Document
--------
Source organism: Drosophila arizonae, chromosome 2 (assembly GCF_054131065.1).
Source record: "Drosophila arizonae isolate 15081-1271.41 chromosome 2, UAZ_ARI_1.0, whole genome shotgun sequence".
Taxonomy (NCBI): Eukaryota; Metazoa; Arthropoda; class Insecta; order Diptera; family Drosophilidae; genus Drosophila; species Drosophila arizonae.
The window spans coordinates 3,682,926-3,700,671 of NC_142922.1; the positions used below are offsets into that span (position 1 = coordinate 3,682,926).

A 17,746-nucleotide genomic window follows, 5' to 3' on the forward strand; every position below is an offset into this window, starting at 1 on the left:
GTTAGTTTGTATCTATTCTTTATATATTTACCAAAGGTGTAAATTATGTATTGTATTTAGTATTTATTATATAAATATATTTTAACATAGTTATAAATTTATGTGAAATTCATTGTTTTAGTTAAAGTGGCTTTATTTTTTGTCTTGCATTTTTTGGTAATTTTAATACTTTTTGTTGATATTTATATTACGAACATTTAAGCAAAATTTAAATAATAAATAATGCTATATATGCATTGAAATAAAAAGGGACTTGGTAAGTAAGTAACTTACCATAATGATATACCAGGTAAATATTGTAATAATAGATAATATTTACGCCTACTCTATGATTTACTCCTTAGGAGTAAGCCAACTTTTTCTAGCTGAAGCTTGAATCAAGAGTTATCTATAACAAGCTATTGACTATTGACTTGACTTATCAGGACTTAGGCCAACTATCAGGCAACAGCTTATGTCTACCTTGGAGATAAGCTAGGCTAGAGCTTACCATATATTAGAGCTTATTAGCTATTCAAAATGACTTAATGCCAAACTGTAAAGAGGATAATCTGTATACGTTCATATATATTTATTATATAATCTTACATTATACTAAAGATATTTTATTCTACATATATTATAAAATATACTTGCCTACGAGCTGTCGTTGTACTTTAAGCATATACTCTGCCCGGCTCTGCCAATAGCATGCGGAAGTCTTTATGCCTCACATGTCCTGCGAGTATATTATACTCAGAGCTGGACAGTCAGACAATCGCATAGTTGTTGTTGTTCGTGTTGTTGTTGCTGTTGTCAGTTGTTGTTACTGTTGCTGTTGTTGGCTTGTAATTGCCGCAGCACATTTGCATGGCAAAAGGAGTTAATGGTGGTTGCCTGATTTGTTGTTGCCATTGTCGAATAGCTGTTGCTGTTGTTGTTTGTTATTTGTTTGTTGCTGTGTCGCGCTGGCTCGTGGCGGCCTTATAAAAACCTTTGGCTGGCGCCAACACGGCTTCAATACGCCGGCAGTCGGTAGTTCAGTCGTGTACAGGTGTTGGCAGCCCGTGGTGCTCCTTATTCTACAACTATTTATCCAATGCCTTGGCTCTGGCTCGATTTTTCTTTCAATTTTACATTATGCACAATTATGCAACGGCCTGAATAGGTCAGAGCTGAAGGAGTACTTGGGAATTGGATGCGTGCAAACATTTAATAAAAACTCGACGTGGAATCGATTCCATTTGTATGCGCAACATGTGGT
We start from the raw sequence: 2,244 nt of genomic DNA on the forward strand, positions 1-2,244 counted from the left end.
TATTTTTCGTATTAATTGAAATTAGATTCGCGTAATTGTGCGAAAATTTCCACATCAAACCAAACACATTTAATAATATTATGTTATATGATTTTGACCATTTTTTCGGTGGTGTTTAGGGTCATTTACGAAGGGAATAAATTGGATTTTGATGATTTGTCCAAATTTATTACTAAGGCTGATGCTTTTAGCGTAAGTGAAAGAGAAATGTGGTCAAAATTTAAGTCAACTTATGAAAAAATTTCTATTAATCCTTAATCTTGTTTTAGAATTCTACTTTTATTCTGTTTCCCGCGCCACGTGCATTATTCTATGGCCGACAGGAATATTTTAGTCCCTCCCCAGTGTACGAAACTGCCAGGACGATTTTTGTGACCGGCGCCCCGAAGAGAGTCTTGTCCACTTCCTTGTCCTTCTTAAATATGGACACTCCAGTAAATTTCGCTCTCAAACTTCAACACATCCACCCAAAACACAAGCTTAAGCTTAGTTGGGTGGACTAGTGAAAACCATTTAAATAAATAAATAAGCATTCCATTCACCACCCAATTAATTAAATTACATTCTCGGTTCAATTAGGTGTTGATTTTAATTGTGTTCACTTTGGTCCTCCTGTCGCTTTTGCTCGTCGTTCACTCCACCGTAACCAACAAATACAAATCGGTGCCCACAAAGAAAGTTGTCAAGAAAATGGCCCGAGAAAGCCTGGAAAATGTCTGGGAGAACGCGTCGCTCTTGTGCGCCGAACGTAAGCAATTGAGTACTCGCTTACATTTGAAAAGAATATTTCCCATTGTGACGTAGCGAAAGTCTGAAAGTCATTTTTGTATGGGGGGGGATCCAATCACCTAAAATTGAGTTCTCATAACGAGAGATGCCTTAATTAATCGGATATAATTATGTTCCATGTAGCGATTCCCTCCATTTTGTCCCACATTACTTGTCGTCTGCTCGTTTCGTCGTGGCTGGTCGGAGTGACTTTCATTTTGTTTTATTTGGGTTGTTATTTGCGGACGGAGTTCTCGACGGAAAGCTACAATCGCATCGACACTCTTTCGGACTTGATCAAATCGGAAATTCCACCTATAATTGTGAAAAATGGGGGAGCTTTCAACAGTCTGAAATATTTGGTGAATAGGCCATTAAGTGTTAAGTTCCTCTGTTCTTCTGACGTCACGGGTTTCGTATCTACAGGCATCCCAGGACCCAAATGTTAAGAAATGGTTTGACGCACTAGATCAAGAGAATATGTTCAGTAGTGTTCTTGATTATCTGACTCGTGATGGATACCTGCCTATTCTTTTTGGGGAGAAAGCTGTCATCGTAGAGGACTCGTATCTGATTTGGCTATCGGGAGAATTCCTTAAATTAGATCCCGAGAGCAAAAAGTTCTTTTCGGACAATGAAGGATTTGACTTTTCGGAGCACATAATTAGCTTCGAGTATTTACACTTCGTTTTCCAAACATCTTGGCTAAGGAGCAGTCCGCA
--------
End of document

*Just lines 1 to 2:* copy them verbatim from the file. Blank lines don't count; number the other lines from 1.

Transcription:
Source organism: Drosophila arizonae, chromosome 2 (assembly GCF_054131065.1).
Source record: "Drosophila arizonae isolate 15081-1271.41 chromosome 2, UAZ_ARI_1.0, whole genome shotgun sequence".